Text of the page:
Nori is by far the richest vegan source of vitamin B12 among the seaweeds, containing up to 77.6 micrograms per 100 grams dry weight (14). You would need to eat 4 grams of nori to get your required 2.4 micrograms of vitamin B12 for the day. A 9 x 3 cm sheet is about 0.3 grams.
In addition to being a source of vitamin B12, Nori is also rich in other important nutrients, including vitamin C, vitamin A, calcium, iron, and iodine (10). It is also a low-calorie food, making it a great option for those looking to maintain a healthy weight.
Nori can be enjoyed in a variety of ways, including:
- As a wrap for sushi or rice balls
- Crumbled and sprinkled on top of soups and salads
- Roasted and eaten as a snack
- Used as a seasoning for rice dishes, such as onigiri.
To prepare Nori for use in sushi or rice balls, it is typically toasted over an open flame until it becomes crispy and fragrant. This enhances its flavor and makes it easier to wrap around other ingredients. Nori can also be purchased pre-toasted and ready to use.
Some other types of seaweed, like green sea lettuce and seaweed fulvescene also contain notable amounts of vitamin B12 (11).
Certain varieties of mushrooms, such as shiitake, contain small amounts of vitamin B12.
Shiitake mushrooms are a type of edible mushroom that originated in East Asia. They are brown-capped mushrooms that grow on the logs of deciduous trees such as oak, chestnut, and beech.
Shiitake mushrooms are rich in nutrients and have been used for centuries in traditional Chinese medicine for their health benefits.
Shiitake mushrooms are a good source of vitamin B12, with a 100-grams dry weight containing anywhere from 1.3-12.7 micrograms of vitamin B12 (14). They are also low in calories and fat and high in fiber, protein, and other important nutrients such as vitamin D, iron, and potassium.
To prepare shiitake mushrooms, they are typically sliced and added to soups, stews, stir-fries, and other savory dishes. They can also be sautéed with garlic and olive oil and served as a side dish or topping for salads. Dried shiitake mushrooms are commonly used in Asian cuisine and can be soaked in water before use to rehydrate them.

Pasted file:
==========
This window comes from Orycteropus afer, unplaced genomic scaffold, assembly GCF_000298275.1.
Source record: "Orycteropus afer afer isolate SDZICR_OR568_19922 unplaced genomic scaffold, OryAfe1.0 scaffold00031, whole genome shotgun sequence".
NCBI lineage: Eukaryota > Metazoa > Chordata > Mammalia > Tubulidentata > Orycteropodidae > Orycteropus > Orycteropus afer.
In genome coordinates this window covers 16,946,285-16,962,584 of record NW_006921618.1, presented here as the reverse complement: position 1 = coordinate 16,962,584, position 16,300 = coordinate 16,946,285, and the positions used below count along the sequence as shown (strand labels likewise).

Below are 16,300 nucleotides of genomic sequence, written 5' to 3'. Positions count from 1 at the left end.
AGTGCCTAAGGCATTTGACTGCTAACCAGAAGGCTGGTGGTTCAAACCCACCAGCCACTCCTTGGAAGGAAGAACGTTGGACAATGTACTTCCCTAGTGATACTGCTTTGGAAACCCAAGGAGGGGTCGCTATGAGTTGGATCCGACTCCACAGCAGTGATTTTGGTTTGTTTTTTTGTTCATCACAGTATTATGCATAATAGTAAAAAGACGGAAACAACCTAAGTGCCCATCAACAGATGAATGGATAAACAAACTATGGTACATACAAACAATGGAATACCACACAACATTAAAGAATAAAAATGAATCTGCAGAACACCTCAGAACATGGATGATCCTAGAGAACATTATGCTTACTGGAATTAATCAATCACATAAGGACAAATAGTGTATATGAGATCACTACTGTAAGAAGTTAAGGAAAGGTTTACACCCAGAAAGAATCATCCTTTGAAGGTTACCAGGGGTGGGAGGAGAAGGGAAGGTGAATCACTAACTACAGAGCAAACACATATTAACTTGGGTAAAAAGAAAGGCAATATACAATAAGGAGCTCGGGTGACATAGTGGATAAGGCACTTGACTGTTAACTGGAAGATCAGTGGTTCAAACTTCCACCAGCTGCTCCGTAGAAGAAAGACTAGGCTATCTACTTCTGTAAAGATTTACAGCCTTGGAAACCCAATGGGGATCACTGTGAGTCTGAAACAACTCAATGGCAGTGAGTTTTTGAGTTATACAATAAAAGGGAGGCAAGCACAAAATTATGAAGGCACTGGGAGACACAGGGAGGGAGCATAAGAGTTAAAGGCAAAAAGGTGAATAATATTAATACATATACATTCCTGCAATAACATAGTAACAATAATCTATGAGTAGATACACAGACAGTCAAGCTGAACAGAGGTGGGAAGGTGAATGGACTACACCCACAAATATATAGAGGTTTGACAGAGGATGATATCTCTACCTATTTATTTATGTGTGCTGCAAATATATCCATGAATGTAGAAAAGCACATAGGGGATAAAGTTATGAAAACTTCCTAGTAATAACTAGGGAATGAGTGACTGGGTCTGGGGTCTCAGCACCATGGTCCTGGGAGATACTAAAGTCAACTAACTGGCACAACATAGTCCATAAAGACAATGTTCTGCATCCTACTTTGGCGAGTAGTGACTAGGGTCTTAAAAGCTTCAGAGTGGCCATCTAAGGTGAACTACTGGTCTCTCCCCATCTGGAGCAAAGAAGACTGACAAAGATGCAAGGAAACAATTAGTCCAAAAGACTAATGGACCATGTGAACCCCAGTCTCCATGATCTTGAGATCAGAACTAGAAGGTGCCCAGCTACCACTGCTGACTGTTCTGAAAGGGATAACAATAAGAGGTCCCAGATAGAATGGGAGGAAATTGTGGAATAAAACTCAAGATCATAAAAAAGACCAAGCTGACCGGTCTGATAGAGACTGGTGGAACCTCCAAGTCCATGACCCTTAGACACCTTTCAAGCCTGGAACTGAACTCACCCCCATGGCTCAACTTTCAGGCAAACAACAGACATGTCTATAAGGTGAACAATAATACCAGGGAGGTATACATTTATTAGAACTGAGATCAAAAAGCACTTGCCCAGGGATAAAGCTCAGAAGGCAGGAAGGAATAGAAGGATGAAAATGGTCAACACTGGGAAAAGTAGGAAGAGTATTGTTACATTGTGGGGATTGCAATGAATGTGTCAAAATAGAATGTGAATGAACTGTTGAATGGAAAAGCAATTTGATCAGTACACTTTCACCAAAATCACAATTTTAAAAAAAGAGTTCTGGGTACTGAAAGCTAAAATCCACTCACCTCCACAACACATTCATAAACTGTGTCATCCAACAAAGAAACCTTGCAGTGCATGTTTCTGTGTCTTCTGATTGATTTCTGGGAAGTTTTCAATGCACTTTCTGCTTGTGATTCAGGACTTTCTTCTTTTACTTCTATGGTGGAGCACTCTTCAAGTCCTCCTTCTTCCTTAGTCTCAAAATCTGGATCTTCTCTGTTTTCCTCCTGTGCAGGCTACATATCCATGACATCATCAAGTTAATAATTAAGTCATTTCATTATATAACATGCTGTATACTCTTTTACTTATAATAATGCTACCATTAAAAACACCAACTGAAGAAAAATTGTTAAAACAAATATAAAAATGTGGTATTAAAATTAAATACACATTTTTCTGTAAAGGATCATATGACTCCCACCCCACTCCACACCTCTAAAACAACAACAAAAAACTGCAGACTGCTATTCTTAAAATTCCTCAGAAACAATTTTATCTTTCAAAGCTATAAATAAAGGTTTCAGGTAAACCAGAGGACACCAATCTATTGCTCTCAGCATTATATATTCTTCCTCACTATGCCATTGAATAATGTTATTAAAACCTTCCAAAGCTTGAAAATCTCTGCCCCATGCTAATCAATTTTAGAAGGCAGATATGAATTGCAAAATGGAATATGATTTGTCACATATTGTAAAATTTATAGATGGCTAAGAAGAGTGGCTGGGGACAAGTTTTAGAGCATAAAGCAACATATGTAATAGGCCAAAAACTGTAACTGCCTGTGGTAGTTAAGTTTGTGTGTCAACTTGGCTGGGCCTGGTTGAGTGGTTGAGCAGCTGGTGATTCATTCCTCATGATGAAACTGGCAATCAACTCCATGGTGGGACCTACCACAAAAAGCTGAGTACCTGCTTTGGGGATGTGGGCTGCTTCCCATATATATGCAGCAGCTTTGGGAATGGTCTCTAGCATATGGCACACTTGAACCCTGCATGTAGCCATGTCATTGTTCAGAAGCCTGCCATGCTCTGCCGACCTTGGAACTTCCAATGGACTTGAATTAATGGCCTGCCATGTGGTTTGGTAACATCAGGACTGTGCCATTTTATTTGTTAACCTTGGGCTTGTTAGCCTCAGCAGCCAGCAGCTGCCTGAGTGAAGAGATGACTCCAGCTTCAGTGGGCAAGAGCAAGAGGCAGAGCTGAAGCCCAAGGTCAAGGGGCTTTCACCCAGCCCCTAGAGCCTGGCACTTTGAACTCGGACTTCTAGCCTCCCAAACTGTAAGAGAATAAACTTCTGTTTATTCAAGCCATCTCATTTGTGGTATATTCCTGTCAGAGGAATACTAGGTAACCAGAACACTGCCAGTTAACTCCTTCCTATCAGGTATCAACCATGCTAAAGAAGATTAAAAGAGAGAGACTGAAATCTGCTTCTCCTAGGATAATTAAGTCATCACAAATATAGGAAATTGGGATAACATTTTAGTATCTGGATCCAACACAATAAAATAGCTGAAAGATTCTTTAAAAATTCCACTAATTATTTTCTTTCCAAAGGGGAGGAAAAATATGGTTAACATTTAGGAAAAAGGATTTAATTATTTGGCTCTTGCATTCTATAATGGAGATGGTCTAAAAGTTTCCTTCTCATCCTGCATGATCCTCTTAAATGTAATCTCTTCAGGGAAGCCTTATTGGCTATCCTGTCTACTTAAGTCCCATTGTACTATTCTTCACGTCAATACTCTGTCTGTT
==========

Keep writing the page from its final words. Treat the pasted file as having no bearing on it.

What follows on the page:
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Asparagus is a nutrient-dense vegetable that contains many important vitamins and minerals, including vitamin B12. Asparagus may contain trace amounts of vitamin B12 (14).
In addition to being a minor source of vitamin B12, asparagus is also high in fiber, folate, vitamin C, and antioxidants. It also contains several bioactive metabolites which may have health benefits (1).
Asparagus can be enjoyed in a variety of dishes including soups, salads, stir-fries, risottos, and casseroles. It can also be steamed, roasted, or grilled for a quick and healthy side dish. When selecting asparagus, choose stalks that are bright green and firm to the touch. Avoid any with wilted or yellow tips as they will be less flavorful.
Spinach is a leafy green vegetable that is packed with important vitamins and minerals. It doesn’t inherently contain vitamin B12, but can provide a trace amount if it was grown using organic fertilizer such as cow manure (14).
In addition, spinach is high in fiber, folate, vitamin A and C, iron, calcium, and magnesium. It is also rich in antioxidants (5).
Spinach can be enjoyed in salads, sandwiches, soups, and smoothies. It can also be sautéed, steamed, or boiled for a quick and healthy side dish.
When selecting spinach, look for leaves that are bright green and free of wilting or yellowing. Avoid any with spots or discolorations, as this is a sign of spoilage.
How Much Vitamin B12 Per Day?
The amount of vitamin B12 you need each day depends on your age. According to the National Institute of Health, adult men and women over the age of 19 need at least 2.4 micrograms (mcg) of B12 per day (12).